Here it is ~ my rose making technique that I did at Stampin' Up! Heartfelt event in Brisbane in November:
I use the Fancy Flower Punch, a bone, SNAIL, Tombow glue, scissors (very sharp ones like Stampin' Up! snips are the best) and tweezers.
I punch four flower shapes using Stampin' Up! cardstock or Designer Series Papers - these are the best materials for the job. I find that other papers and cardstock, split, become brittle or simply tear.
Next I break down the fibres in the punch outs using a bone. I use the bone underneath each of the punch outs and pull from the centre of the flower out towards the edges. I also use the rounded end of the bone as opposed to the pointed end to avoid tearing the cardstock. It is important to get the cardstock to a soft almost curled stage.
Next I curl the edges of each petal of the punched out cardstock so that each piece represents a star shape. I curl in the same direction as I have broken down with the bone.
I then stretch one of the flowers over the end of a Tombow bottle to create a "well" in the flower. This is another purpose for the glue bottle - the rounded end is the perfect mold for this purpose. I do this with the curled petals facing upwards and the smoother side of the cardstock facing down towards to the lid of the glue bottle. I press quite hard (but not hard enough to tear the cardstock). I press the card around the shape.
I fill the "well" with a healthy dollop of Tombow glue. Do not be stingy with the amount you use because this serves as the adhesive for the entire throat of the flower. I do this at this step in the rose building so that the glue can start to dry (which means that it holds the flower more firmly).
There are three punched out flowers left.
Using another flower, cut between two of the petals all the way to the centre of the flower. I have used another coloured cardstock to indicate where you cut the punched out shape ~ you do not need to draw a line to cut. Simply snip it with your Paper Snips. Don't fret if you happen to cut too far.
Next using your SNAIL, put glue on one of the petals to one side of the cut line.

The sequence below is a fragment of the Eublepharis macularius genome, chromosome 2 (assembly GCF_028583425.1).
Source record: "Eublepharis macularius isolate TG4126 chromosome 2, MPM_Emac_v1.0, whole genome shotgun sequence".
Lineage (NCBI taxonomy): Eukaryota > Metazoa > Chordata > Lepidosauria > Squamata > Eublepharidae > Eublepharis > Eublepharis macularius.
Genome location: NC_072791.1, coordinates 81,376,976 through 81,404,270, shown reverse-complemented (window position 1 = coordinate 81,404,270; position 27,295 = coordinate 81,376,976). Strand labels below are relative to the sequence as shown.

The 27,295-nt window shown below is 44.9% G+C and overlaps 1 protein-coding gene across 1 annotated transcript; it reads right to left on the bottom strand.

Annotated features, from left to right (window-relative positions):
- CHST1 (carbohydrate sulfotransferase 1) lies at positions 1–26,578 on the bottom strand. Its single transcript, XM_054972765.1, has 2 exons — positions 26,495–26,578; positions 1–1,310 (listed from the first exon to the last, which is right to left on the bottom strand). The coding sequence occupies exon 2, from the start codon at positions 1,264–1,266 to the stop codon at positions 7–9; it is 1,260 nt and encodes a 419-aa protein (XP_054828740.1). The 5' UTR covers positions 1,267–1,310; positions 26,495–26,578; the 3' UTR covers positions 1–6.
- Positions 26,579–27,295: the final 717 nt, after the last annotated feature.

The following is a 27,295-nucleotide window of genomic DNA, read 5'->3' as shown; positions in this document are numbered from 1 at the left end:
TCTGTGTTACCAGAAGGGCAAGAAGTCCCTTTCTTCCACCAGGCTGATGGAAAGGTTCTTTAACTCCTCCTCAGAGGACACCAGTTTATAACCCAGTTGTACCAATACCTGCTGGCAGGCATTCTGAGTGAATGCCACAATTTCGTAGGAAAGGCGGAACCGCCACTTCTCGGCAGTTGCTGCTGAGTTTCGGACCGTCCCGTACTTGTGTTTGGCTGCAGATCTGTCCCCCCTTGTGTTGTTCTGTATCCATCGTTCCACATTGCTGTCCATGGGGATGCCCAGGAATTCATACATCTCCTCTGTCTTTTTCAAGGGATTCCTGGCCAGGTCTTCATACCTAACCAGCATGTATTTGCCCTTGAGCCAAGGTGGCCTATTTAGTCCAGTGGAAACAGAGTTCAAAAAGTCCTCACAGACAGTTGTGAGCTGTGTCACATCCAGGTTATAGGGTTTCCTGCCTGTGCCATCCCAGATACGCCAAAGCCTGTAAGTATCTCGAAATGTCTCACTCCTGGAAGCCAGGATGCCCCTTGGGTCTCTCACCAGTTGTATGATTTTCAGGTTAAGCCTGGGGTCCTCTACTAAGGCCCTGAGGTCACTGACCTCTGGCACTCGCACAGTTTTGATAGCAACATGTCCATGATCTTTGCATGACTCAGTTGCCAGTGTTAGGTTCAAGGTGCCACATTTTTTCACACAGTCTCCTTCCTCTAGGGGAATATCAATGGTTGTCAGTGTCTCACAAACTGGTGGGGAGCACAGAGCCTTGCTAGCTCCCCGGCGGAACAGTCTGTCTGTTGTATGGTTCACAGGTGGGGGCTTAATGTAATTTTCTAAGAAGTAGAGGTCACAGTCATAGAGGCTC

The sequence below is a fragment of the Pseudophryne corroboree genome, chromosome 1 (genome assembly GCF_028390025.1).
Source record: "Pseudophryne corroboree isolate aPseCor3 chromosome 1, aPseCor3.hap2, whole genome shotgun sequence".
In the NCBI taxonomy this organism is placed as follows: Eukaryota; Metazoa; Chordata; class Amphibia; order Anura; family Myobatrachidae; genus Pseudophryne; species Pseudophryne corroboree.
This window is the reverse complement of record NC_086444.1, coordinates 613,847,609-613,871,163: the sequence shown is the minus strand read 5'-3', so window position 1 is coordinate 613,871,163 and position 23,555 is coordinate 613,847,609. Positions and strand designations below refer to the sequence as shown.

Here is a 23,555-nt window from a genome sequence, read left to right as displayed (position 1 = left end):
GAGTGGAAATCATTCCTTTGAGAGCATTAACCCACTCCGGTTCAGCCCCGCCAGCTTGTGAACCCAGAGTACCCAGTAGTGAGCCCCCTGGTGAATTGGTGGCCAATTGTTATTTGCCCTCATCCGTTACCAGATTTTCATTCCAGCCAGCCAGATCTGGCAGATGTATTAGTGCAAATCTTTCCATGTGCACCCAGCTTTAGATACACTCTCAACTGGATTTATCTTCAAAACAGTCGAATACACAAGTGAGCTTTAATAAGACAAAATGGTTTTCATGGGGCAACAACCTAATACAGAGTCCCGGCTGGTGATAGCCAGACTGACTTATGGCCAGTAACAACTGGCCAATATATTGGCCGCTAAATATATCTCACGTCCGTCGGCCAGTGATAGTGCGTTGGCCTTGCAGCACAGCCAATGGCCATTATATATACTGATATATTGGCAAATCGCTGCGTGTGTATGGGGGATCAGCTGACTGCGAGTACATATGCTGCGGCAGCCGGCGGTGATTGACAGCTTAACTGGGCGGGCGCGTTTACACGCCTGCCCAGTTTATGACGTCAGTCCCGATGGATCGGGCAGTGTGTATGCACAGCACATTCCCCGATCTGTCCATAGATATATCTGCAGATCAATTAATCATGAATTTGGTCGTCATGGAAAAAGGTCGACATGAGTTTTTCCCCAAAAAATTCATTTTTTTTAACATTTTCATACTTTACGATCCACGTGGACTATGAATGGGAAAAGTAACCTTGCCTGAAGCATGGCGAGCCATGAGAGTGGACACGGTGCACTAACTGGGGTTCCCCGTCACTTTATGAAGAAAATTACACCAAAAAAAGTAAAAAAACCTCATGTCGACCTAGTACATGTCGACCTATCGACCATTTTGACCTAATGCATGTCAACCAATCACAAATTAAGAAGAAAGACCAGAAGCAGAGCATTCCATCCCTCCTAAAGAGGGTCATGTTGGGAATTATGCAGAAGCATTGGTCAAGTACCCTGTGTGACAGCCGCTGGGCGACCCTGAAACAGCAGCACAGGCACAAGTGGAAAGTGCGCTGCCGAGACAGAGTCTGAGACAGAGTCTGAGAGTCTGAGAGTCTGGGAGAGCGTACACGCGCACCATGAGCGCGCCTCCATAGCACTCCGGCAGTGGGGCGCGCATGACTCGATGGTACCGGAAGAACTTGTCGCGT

Draw the unglued petal around on top of the glued petal to create a four petaled flower. It will create a cone shape out of the flower. Make sure that the outer edged (the curved edge) of the flower is perfectly aligned.
Next fold the flower perfectly in half and then in quarters (or halves again). We are going to cut the bottom out of the flower so that when we mount it in the flower base it sits lower in the base. I have drawn a line where you need to cut using a different coloured cardstock. Make the line a little bit curved to follow the line of the outer petals. I usually cut at least 1/2cm off.
You should be able to fit your little finger in the hole perfectly. If you can't refold the flower and trim it a bit more.
Nestle this piece into the original base flower and move it around until the glue dollop has squeezed up through the hole.
You have two punched out flower shapes left.
These two flowers have the same shape cut out of them. Cutting in between two petals on each punched shape cut out a circle the size of an Aussie 20 cent coin (which is a bit larger than a quarter). The circle is about an inch in diameter. I have drawn on the pink cardstock to show the shape of where to cut.
Next I roll one of the shapes using some tweezers and my hand as a base and guide. I place the flower on my palm folded petals facing down ward. I grasp the upper petal with the tweezers on the upper cut piece and then curl the shape tweezers in an anti-clockwise direction away from me. I use my fingers, thumb
and tweezers to guide the rolling.
It feels a little bit awkward to begin with but the more roses you make the easier it is. I don't let go of the tweezers and usually finish with my tweezer hand (the right on in the picture) upside down. You are giving the cardstock a memory ~ when you gently remove the tweezers the card will stay in the spiral shape. Be careful not to twist it too tightly. If you do twist too tightly, unravel the spiral a little.
Finally nestle the heart into the rose base that you have prepared with the glued centre. Rotate the heart until it fits into the space perfectly. Leave the rose to dry and then come back and fiddle with the petals to get them to sit exactly as you want.
The secret to making these flowers look good is to practice. So don't give up after your first. Make at least three and by then you will have perfected the art of rose making.
I learned to make these from another talented Stampin' Up! demonstrator the beautiful Carolyn Rakowski. Visit her blog (on the side bar) for more flower creations.
Thanks and enjoy!